New Zealand announced on Wednesday, November 24, that it will be reopening its borders to fully vaccinated people in phases starting next year.
In a statement, the country’s COVID-19 pandemic response minister, Chris Hipkins, said that in the first phase, fully vaccinated New Zealand citizens and residence visa holders will be able to travel from Australia to Australia without quarantine on January 16.
Fully vaccinated New Zealand residents and residence permit holders can enter the country from February 13, the statement said.
According to this statement, the country will open its border to all international travelers from April 30. However, passengers must show a negative COVID-19 test and proof of vaccination.
“Closing our border was one of the first steps we took to keep our country safe from COVID-19 and it will be the last thing we open,” Hipkins said.
“We have a clear, simple and safe plan, which includes mandatory periods of self-isolation. The border will be opened in three phases,” the minister said.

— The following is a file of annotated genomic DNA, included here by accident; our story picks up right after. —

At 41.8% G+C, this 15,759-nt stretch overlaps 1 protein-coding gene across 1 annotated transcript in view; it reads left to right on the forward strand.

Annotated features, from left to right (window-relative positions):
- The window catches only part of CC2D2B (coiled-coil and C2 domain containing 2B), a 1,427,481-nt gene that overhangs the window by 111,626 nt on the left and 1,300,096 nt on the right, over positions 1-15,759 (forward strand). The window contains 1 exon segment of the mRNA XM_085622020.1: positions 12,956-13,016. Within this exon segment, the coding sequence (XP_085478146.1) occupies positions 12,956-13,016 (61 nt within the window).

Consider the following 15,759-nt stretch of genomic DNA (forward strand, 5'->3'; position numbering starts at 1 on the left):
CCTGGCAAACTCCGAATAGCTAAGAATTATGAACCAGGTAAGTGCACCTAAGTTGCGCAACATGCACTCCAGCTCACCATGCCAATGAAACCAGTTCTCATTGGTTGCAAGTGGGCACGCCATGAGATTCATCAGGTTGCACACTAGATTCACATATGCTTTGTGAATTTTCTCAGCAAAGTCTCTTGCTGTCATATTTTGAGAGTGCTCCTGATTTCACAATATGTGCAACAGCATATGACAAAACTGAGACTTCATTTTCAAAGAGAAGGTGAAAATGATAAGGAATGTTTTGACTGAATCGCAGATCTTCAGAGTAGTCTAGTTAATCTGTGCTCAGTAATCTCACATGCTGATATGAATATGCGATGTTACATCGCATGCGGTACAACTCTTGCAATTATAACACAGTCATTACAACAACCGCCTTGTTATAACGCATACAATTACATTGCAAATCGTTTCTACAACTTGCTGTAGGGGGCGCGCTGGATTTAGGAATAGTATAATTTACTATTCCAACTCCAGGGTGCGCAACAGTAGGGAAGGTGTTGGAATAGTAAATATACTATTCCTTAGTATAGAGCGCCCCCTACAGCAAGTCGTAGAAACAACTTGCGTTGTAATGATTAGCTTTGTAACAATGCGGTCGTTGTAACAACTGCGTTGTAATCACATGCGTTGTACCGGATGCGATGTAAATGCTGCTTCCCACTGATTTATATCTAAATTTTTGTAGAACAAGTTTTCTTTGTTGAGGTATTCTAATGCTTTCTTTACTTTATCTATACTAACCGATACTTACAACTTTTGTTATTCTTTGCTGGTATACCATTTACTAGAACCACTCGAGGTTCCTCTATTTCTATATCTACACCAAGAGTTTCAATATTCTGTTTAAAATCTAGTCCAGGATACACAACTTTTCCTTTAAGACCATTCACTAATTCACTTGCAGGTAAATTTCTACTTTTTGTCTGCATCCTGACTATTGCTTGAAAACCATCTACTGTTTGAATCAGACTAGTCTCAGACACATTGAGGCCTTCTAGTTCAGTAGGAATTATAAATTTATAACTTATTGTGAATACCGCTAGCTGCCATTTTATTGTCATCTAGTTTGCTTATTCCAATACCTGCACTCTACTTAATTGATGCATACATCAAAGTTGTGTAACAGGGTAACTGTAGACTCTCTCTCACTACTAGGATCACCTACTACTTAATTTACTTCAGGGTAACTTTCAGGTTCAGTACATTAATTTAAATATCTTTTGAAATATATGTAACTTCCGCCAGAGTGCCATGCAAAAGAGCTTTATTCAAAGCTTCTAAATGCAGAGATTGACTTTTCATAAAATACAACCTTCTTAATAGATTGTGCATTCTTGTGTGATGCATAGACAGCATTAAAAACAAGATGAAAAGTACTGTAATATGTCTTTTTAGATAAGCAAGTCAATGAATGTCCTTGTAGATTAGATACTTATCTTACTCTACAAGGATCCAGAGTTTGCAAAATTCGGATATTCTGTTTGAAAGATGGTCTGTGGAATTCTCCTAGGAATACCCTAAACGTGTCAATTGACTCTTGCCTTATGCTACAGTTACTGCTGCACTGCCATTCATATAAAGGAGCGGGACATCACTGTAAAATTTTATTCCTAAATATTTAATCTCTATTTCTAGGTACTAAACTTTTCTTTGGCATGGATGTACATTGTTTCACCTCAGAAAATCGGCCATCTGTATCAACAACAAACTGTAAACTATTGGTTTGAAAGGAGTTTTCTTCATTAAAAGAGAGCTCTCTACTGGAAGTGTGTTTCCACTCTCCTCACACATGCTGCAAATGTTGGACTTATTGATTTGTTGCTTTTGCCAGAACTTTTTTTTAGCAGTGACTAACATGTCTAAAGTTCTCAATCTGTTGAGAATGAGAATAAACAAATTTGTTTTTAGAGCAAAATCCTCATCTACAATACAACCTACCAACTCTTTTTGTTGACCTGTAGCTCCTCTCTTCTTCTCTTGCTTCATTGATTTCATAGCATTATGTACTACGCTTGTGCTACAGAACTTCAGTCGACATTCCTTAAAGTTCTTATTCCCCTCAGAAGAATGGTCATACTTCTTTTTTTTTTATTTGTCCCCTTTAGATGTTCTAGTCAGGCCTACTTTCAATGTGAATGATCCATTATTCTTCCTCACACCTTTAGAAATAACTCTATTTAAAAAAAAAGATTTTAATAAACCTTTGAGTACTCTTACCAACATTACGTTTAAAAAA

New Zealand removed Fiji, India, Pakistan and Brazil from its ranking of very high-risk countries, noting that travelers from these countries will be able to enter from next year.
However, Papua New Guinea will remain on the list of high-risk countries.
New Zealand has reported 10,609 cases and 40 deaths since the start of the pandemic last year.
According to the Ministry of Health, 92% of the population has received the first dose of the vaccine for COVID-19, while 84% have been fully vaccinated.
*Camilo Hernandez contributed writing to this note.
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